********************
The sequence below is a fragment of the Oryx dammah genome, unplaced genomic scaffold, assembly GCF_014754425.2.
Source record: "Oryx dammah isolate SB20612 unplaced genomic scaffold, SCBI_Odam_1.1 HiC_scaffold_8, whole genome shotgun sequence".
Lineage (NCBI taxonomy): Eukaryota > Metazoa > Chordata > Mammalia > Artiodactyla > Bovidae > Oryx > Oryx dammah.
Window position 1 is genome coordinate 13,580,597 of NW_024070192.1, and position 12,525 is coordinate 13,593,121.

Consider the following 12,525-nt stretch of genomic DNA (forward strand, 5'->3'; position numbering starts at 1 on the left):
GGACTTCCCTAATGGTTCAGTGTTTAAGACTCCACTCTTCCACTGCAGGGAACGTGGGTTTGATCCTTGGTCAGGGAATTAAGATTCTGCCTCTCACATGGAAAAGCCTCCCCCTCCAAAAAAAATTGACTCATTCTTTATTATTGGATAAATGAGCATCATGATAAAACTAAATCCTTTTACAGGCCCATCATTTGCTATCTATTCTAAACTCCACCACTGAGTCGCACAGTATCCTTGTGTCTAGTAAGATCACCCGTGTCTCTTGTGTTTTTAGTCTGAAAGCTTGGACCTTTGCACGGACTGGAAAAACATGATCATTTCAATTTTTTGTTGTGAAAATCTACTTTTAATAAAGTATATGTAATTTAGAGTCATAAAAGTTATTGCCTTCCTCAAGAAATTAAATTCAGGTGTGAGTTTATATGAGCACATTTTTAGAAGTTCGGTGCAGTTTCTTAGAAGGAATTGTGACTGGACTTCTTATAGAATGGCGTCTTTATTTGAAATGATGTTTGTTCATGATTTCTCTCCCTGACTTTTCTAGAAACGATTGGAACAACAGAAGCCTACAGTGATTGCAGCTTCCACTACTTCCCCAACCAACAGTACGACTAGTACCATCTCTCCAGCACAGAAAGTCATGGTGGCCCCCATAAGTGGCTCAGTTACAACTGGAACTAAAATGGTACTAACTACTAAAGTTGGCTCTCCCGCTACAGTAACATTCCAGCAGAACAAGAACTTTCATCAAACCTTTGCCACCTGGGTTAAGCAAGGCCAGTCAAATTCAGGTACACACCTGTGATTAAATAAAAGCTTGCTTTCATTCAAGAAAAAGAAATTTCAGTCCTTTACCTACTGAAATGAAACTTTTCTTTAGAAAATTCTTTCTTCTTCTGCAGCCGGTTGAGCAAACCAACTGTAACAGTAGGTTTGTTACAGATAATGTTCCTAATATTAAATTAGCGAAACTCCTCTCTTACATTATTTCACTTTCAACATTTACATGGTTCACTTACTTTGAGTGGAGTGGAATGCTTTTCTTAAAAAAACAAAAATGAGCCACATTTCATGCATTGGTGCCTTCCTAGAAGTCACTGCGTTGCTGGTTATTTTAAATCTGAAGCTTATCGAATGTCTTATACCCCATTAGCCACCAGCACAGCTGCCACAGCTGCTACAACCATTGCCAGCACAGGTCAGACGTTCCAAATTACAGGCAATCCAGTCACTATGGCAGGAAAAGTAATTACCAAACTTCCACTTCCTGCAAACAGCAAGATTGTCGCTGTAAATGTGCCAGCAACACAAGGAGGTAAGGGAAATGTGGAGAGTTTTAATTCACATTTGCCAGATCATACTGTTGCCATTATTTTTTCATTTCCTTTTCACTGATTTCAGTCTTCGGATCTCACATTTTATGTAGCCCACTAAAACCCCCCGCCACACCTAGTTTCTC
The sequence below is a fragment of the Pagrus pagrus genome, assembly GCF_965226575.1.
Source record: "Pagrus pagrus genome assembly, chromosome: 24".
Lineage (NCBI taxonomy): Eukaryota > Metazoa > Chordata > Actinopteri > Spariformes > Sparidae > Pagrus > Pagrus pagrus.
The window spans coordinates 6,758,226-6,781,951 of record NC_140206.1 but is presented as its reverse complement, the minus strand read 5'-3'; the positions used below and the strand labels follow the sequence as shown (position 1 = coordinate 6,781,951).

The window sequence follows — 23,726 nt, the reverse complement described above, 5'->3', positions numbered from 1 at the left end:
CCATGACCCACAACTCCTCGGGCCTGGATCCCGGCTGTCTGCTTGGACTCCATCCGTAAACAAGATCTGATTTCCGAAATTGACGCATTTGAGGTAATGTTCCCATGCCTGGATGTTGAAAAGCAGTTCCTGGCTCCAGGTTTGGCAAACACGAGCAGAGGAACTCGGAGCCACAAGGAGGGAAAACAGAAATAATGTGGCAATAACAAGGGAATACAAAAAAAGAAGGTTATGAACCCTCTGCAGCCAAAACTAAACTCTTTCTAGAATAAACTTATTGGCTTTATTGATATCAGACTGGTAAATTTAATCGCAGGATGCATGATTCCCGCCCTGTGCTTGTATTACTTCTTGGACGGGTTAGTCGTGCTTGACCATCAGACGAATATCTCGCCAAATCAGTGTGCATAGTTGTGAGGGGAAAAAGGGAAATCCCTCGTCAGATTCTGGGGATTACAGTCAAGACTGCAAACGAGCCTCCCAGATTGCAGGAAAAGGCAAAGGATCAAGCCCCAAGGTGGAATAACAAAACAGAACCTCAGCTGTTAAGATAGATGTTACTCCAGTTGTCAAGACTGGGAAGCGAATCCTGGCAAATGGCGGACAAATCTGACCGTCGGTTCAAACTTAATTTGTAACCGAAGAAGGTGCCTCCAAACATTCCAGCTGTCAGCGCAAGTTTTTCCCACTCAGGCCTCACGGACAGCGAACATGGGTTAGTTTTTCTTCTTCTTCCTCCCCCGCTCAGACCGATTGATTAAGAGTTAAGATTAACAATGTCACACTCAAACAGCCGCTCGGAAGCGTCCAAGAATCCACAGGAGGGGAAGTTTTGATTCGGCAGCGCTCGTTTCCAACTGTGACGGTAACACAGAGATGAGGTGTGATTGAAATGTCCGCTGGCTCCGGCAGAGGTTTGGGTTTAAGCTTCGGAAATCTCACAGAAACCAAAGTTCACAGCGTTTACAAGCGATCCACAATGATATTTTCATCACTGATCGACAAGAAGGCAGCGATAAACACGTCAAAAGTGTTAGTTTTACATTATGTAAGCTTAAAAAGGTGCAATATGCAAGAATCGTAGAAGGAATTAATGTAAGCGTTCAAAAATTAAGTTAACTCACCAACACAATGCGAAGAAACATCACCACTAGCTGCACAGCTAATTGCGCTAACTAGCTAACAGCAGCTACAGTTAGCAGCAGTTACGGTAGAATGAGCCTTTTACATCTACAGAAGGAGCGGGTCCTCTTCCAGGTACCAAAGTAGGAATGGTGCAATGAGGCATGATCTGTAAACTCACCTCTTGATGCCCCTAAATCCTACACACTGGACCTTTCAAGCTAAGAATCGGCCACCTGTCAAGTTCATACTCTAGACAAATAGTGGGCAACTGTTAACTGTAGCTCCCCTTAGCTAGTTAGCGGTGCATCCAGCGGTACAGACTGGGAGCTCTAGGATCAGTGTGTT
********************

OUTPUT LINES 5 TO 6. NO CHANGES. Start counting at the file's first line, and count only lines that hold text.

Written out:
Consider the following 12,525-nt stretch of genomic DNA (forward strand, 5'->3'; position numbering starts at 1 on the left):
GGACTTCCCTAATGGTTCAGTGTTTAAGACTCCACTCTTCCACTGCAGGGAACGTGGGTTTGATCCTTGGTCAGGGAATTAAGATTCTGCCTCTCACATGGAAAAGCCTCCCCCTCCAAAAAAAATTGACTCATTCTTTATTATTGGATAAATGAGCATCATGATAAAACTAAATCCTTTTACAGGCCCATCATTTGCTATCTATTCTAAACTCCACCACTGAGTCGCACAGTATCCTTGTGTCTAGTAAGATCACCCGTGTCTCTTGTGTTTTTAGTCTGAAAGCTTGGACCTTTGCACGGACTGGAAAAACATGATCATTTCAATTTTTTGTTGTGAAAATCTACTTTTAATAAAGTATATGTAATTTAGAGTCATAAAAGTTATTGCCTTCCTCAAGAAATTAAATTCAGGTGTGAGTTTATATGAGCACATTTTTAGAAGTTCGGTGCAGTTTCTTAGAAGGAATTGTGACTGGACTTCTTATAGAATGGCGTCTTTATTTGAAATGATGTTTGTTCATGATTTCTCTCCCTGACTTTTCTAGAAACGATTGGAACAACAGAAGCCTACAGTGATTGCAGCTTCCACTACTTCCCCAACCAACAGTACGACTAGTACCATCTCTCCAGCACAGAAAGTCATGGTGGCCCCCATAAGTGGCTCAGTTACAACTGGAACTAAAATGGTACTAACTACTAAAGTTGGCTCTCCCGCTACAGTAACATTCCAGCAGAACAAGAACTTTCATCAAACCTTTGCCACCTGGGTTAAGCAAGGCCAGTCAAATTCAGGTACACACCTGTGATTAAATAAAAGCTTGCTTTCATTCAAGAAAAAGAAATTTCAGTCCTTTACCTACTGAAATGAAACTTTTCTTTAGAAAATTCTTTCTTCTTCTGCAGCCGGTTGAGCAAACCAACTGTAACAGTAGGTTTGTTACAGATAATGTTCCTAATATTAAATTAGCGAAACTCCTCTCTTACATTATTTCACTTTCAACATTTACATGGTTCACTTACTTTGAGTGGAGTGGAATGCTTTTCTTAAAAAAACAAAAATGAGCCACATTTCATGCATTGGTGCCTTCCTAGAAGTCACTGCGTTGCTGGTTATTTTAAATCTGAAGCTTATCGAATGTCTTATACCCCATTAGCCACCAGCACAGCTGCCACAGCTGCTACAACCATTGCCAGCACAGGTCAGACGTTCCAAATTACAGGCAATCCAGTCACTATGGCAGGAAAAGTAATTACCAAACTTCCACTTCCTGCAAACAGCAAGATTGTCGCTGTAAATGTGCCAGCAACACAAGGAGGTAAGGGAAATGTGGAGAGTTTTAATTCACATTTGCCAGATCATACTGTTGCCATTATTTTTTCATTTCCTTTTCACTGATTTCAGTCTTCGGATCTCACATTTTATGTAGCCCACTAAAACCCCCCGCCACACCTAGTTTCTC